The role of religion in post-release re-integration of former extremists

This article is written by Julie M. Norman (PhD, she is a Research Fellow at the Mitchell Institute for Global Peace, Security, and Justice at Queen’s University Belfast (QUB).

Religious ideology is just one of many drivers for violent extremism. Indeed, our research has indicated that in most cases, drivers such as frustrations, grievances, and lack of purpose or belonging fuel radicalisation more than religious beliefs. However, religion can be exploited to provide a legitimation for violent extremism during radicalisation processes and during periods of incarceration. Voluntary faith-based interventions can thus be helpful in the toolbox of outreach for effective reintegration after release.

The most direct way to incorporate religion into reintegration is through direct individual or group engagement with religious leaders and involvement in a faith community. This approach is most useful when it allows for exploration and critical discussion of religious principles that organically debunk the legitimation of violence through religion, rather than didactic methods that focus solely on convincing individuals of the peaceful foundations of the faith.

Difficulties

For these types of interventions to be effective, it is necessary to recognise the specific challenge faced by Muslim clergy. Indeed, when discussing the role of religion in reintegration, Christian interventions are often framed as normatively positive, while Islamic interventions are often viewed with suspicion. This puts imams and other Muslim interlocutors in a difficult position. On the one hand, they are tasked with gaining the trust of recently released individuals to assist with reintegration, while also often being tasked by the state to report suspicious behaviour, making it that much harder to gain trust. It is crucial for policymakers and security sector personnel to recognise the challenge of this dual obligation and seek context-specific appropriate support.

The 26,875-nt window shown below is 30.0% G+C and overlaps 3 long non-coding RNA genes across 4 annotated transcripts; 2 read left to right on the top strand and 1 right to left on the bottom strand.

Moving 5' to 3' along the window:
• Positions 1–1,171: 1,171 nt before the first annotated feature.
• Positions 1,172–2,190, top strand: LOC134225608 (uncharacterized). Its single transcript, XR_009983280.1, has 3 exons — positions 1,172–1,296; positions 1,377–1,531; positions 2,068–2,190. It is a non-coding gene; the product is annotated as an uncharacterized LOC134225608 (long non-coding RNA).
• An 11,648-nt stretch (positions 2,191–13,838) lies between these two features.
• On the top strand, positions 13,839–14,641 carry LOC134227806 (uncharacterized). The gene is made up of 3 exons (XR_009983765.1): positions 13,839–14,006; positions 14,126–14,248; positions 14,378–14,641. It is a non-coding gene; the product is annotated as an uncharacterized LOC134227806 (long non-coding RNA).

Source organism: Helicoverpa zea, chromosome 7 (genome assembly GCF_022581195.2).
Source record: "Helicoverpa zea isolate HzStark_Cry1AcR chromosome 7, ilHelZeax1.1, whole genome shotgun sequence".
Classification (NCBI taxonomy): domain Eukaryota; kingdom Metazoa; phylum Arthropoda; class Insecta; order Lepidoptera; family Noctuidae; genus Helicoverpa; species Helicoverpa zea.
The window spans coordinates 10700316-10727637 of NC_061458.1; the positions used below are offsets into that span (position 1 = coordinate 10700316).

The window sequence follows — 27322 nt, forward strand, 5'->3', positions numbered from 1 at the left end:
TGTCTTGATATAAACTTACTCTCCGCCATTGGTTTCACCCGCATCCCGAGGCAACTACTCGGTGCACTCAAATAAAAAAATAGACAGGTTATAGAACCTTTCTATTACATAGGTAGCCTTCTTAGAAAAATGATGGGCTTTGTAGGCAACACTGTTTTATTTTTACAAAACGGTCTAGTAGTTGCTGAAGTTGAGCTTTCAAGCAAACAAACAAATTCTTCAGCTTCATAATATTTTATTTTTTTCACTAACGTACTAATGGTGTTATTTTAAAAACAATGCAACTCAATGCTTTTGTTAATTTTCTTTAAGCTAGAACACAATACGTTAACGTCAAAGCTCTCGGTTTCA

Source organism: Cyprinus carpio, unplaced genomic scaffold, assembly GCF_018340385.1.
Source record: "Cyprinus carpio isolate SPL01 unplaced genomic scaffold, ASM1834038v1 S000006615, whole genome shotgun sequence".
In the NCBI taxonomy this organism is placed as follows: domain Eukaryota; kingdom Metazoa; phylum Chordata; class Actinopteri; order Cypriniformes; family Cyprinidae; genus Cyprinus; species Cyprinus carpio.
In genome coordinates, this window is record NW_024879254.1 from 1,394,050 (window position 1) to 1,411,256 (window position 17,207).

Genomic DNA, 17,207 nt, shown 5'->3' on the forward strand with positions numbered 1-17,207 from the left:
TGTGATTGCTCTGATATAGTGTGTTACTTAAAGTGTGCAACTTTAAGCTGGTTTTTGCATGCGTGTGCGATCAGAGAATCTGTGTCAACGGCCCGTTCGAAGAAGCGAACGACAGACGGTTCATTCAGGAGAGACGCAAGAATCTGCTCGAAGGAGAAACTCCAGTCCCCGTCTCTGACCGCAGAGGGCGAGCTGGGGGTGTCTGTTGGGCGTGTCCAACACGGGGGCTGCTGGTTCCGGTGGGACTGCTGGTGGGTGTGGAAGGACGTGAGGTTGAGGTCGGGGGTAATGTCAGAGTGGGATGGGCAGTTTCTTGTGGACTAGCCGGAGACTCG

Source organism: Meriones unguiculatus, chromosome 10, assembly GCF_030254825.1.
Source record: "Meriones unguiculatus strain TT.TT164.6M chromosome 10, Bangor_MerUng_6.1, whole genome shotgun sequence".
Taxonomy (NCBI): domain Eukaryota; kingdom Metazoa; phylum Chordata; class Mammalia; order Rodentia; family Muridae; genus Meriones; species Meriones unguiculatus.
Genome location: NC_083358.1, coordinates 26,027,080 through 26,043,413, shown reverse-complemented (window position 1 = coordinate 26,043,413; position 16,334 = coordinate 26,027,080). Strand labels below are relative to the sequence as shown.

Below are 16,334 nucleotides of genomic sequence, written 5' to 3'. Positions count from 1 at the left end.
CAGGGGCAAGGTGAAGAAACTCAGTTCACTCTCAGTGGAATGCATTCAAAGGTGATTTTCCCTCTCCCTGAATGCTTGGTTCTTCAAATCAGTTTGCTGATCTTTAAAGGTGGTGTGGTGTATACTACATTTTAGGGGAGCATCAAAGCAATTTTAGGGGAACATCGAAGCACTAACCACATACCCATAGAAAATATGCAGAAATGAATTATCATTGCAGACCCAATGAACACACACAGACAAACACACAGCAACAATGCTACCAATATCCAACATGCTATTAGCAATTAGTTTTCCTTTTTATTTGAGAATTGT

Faith-based interventions

An alternative approach is to provide faith-based interventions that facilitate reintegration by providing a sense of community and belonging, and/or by addressing frustrations and grievances. Traditional faith communities can provide a community for recently released individuals, but so too can non-traditional groups like interfaith dialogues, or gatherings focused on a specific demographic like youth or women.  Other indirect interventions can involve building skillsets in critical thinking and information literacy to help individuals recognise false propaganda portrayed as religious doctrine and develop strategies to resist brainwashing.

Individual and personal interventions

Faith-based groups can also offer support through activities that are not explicitly religious, such as coordinating vocational training, providing work or voluntary opportunities and assisting with finding housing or temporary accommodation. While seemingly pithy, these forms of outreach can be crucial in preventing re-radicalisation by meeting basic needs, providing foundations for self-sufficiency, and facilitating a sense of dignity.